Point Lace Stitches 1

TO PLACE THE BRAID.--No. 442 shows the design traced upon paper or tracing cloth, and lightly tacked to a foundation of leather or toile cirée. Run on a straight line of braid for the lower edge, with fine stitches, working as shown from left to right.

Mode of Placing the Braid.

Take another piece of braid, or the other end of the same piece, and begin to lay the braid by "running" stitches in its centre, keeping it as smooth and even as possible. The outer edge presents no difficulty, but the inner edge will not lie evenly without being drawn in by a needle and thread, as follows:--Thread a No. 9 needle with No. 12 Mecklenburg thread about 20 inches long, fasten the thread to one point, and insert the needle in and out of the edge of the braid, as if for fine gathering; this thread when drawn up will keep the braid in its place. Two or three fastening off stitches should be worked when each circle, half circle, or rounded curve of a pattern is finished, as the drawing or gathering thread remains in the work, and forms an important, though unseen, part of its structure.

The stitches used in point lace may be divided into--

STITCHES PROPER, or points.

CONNECTING BARS.

FINISHING EDGINGS.

WHEELS AND ROSETTES

The term point lace, or lace stitches (points), has of late been applied to every stitch executed with Mecklenburg thread, and many stitches are erroneously named by modern writers. As there are more than one hundred stitches employed in this beautiful art, much study and opportunity of seeing specimens of old point lace is required to give a novice any idea of the various kinds of point lace; but by attention to the following stitches the rudiments of the art may be easily acquired and very beautiful lace produced.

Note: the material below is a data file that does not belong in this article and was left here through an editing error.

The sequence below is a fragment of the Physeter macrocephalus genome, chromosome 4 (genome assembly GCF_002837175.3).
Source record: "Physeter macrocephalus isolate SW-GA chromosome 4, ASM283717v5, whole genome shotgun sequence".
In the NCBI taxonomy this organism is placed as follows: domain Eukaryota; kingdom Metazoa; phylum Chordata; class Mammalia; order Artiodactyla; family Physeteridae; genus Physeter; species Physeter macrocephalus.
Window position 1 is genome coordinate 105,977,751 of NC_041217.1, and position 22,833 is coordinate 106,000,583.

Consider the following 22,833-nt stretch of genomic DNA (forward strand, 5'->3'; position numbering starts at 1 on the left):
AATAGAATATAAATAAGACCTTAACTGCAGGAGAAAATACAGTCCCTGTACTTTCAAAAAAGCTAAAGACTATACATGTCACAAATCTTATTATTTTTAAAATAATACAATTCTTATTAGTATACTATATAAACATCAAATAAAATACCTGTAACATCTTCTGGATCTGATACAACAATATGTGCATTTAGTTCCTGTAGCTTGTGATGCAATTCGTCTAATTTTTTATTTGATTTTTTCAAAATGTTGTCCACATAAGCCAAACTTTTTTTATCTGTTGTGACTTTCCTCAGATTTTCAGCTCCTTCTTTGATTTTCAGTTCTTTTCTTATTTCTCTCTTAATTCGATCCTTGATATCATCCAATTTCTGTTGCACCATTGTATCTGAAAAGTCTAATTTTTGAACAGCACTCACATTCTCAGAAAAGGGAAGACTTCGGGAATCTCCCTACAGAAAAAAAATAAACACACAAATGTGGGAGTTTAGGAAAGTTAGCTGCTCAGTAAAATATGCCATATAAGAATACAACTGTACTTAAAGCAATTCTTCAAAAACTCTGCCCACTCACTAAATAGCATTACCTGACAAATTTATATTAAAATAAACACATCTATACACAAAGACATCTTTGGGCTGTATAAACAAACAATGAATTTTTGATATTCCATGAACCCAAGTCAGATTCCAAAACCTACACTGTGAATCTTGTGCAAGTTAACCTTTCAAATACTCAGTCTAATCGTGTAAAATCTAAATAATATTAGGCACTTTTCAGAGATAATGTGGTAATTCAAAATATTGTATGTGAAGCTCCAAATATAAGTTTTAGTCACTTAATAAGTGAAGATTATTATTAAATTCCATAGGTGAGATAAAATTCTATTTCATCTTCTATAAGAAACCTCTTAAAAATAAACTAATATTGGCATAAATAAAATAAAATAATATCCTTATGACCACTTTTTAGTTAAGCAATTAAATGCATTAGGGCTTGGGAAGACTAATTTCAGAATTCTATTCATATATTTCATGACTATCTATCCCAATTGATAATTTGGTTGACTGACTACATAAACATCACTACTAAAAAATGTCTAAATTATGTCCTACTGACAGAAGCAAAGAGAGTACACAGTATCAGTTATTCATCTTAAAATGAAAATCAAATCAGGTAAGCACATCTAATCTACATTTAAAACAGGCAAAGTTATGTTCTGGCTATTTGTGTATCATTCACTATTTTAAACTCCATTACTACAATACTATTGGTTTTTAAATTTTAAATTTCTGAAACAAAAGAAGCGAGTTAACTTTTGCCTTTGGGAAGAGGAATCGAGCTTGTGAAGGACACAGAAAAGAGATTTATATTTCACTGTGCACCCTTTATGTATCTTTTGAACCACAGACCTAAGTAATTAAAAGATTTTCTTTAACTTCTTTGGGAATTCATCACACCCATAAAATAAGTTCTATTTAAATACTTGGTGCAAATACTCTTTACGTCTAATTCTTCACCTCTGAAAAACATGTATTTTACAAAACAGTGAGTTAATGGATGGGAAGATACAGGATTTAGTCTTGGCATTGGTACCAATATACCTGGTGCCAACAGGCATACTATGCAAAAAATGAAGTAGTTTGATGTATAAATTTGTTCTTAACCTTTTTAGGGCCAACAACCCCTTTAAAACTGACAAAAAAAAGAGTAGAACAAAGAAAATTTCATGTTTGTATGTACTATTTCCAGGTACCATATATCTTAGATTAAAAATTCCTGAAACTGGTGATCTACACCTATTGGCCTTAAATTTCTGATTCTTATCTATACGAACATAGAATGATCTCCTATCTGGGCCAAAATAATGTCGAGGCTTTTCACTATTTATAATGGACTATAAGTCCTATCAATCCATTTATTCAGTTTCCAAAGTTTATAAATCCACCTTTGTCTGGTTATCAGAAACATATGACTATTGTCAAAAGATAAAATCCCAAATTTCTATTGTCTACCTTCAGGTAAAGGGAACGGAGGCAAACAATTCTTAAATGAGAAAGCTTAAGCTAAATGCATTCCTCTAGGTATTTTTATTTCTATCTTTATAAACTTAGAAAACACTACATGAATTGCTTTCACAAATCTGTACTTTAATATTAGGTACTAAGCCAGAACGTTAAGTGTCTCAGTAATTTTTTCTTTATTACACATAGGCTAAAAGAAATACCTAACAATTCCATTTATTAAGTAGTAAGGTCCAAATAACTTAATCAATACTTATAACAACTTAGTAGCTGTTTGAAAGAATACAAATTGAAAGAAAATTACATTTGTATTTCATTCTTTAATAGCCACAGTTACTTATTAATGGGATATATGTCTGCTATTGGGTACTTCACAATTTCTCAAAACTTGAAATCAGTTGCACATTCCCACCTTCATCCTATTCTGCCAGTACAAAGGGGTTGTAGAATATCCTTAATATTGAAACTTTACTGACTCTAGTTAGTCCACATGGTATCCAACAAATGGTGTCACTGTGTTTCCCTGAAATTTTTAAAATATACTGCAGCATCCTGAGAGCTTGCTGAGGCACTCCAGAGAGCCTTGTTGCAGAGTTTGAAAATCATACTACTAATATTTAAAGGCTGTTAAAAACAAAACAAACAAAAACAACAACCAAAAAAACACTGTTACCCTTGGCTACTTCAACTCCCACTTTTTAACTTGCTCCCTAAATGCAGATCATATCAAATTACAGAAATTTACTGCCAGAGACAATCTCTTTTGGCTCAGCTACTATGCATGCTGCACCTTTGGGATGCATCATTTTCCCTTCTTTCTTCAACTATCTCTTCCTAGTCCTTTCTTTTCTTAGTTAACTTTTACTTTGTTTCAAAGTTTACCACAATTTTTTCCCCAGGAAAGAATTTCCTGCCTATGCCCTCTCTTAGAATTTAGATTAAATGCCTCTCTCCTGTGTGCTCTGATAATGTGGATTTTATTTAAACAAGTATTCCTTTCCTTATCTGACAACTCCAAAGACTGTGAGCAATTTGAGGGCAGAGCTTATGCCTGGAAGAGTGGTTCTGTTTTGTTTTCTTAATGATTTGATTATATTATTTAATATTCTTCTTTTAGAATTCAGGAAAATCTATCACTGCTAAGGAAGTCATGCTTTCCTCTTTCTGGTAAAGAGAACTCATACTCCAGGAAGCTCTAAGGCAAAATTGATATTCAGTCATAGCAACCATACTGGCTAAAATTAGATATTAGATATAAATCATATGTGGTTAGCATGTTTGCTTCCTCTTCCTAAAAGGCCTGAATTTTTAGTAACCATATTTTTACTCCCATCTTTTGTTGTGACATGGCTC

The first stitch is POINT DE BRUXELLES, or Brussels lace stitch. This stitch, as may be clearly seen in illustration No. 433, is a simple [456] button-hole stitch worked loosely and with great regularity. The whole beauty of Brussels lace depends upon the evenness of the stitches. This stitch is sometimes employed as an edging, but is more often worked in rows backwards and forwards, either as a groundwork or to fill spaces, as in the point lace collar, No. 496.

Point de Bruxelles (Brussels Lace).

Point de Bruxelles (Brussels Lace Worked in Rows).

Brussels Point is the foundation of nearly all the lace stitches.

POINT DE VENISE (Venetian or Venice Point) is worked from left to right, [457] like Brussels point. Work one loose button-hole, and in this stitch work four button-hole stitches tightly drawn up, then work another loose button-hole stitch, then four more tight button-hole stitches in the loose one, repeat to the end of the row, and fasten off.

Point de Venise (Venice Point).

Petit Point de Venise (Little Venice Point).

PETIT POINT DE VENISE (Little Venice Point) is worked in the same manner as Point de Venise, but one tight stitch only is worked in each loose button-hole stitch. This is a most useful stitch for filling small spaces.

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